Mental Health in the Workforce

This month I want to dedicate our entire newsletter to Mental Health in the workforce. This is personal to me, and becoming one of the single most impactful issues for employers today, this topic deserves a better understanding of the real issues.

Mental Health In the Workforce Today

This crisis affects not only your employees but their family members. Over 3 million children have been diagnosed with a serious emotional or behavioral condition, and the rates of adolescent depression have nearly doubled. Even for young people without pre-existing issues, isolation from peers and normal activities has impacted their mental health. The “Great Resignation” has many roots in this issue as workers reevaluate their lives. They are looking for help to navigate the stress of the pandemic, the overwhelming feeling their destiny is out of their control in a very uncertain world.
According to the recent Massachusetts Foundation Survey, more than one in three adults reported needing behavioral health care for themselves or a family member over the last 12 months. Among those who responded to the survey, said they needed behavioral health care, 26% did not receive any. This was disproportionately higher among younger adults, aged 19 to 29, people of color, and lower-income individuals.

As you can see by this chart from SAMSHA Annual Survey on Drug Use and Mental Health, there is a severe problem among your workforce.

Your first line of defense is to engage your Human Resource Department where you can.

You can’t see mental health challenges, but they are happening all around you. Mental health issues are afflicting people in your workforce. Pre-pandemic, 1 in 5 people in the U.S. had some form of mental disorder; the numbers have skyrocketed since then. This can be a very tricky and delicate proposition for your HR Department that may not have the necessary training or background.
Suppose you or your team is worried about legal implications when discussing mental health concerns. In that case, a “rule of thumb” is to tie any questions you ask to observable behaviors that are related to work performance. For example, questions that probe wanting to understand why performance has dipped, a new or noticeable level of disengagement, or speaking more often in a sharp tone are on the right path. Steer away from rumors, personal assumptions, or detailed health questions. Don’t make comments that offer a medical diagnosis or ask questions about relationship status or medications.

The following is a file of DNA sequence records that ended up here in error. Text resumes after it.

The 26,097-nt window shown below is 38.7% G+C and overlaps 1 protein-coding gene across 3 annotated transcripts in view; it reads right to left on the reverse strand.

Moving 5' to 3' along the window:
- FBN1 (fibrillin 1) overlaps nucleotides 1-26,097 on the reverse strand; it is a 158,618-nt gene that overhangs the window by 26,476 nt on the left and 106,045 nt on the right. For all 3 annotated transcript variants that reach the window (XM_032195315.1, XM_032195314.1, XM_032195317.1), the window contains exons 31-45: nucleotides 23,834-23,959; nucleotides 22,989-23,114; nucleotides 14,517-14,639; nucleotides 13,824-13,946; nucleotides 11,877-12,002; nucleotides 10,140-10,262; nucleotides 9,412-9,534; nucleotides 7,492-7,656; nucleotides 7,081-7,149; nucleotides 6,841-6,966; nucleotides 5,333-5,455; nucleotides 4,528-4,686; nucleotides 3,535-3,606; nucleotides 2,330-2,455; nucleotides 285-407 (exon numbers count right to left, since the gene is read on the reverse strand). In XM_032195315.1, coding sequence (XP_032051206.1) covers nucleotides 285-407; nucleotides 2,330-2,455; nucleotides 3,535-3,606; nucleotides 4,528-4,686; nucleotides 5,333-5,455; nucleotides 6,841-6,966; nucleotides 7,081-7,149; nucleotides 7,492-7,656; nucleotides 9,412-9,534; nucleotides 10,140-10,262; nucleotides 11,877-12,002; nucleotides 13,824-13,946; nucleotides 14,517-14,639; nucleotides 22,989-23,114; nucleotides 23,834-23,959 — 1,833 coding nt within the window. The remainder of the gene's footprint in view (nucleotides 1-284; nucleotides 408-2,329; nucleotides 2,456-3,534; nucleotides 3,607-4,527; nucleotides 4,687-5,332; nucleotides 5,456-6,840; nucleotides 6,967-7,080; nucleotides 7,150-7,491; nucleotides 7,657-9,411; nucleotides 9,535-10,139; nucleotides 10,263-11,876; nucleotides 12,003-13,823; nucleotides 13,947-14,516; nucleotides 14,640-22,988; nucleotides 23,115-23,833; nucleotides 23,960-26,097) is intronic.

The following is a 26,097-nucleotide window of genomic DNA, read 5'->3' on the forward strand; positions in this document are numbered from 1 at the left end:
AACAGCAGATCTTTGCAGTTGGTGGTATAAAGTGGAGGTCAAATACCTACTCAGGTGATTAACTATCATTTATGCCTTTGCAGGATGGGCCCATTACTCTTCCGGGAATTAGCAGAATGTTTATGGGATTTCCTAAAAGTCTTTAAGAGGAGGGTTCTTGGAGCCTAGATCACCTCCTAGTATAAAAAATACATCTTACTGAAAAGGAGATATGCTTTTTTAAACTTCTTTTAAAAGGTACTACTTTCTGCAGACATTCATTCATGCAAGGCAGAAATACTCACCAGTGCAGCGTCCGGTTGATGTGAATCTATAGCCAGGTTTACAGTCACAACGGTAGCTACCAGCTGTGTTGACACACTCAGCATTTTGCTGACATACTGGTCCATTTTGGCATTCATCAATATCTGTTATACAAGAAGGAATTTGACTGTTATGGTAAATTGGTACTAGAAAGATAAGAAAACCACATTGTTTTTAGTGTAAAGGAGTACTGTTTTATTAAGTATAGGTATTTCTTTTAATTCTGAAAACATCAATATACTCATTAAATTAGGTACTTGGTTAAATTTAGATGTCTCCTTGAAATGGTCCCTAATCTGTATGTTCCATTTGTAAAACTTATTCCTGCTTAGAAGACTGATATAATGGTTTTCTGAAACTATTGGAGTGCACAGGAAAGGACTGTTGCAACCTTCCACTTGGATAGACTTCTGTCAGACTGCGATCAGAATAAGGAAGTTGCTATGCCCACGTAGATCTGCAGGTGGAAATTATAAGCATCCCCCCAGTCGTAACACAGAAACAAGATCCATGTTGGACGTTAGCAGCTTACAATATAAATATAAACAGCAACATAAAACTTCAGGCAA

According to the Deloitte Global 2021 Millennial and Gen Z Survey , 46 percent of Generation Zs and 41 percent of Millennials said they felt stressed all or most of the time. Among surveyed women, who have been disproportionately impacted by pandemic-related job losses and family care concerns, nearly half said they felt stressed all or most of the time. They are finding no relief at work: *4 in 10* respondents believe their employers have *not taken actions to support their mental well-being* during this disruptive period.

The workplace could use a little more fun these days.

As companies struggle with talent shortages and negativity about work itself, making the workplace “more fun” might seem like a Herculean task. It doesn’t have to be. There are some very simple short-term solutions. Consider merging work with play. The act of singing, joking, and other forms of whimsy significantly minimize the stress impactors of high-intensity tasks like creative ideation and sales.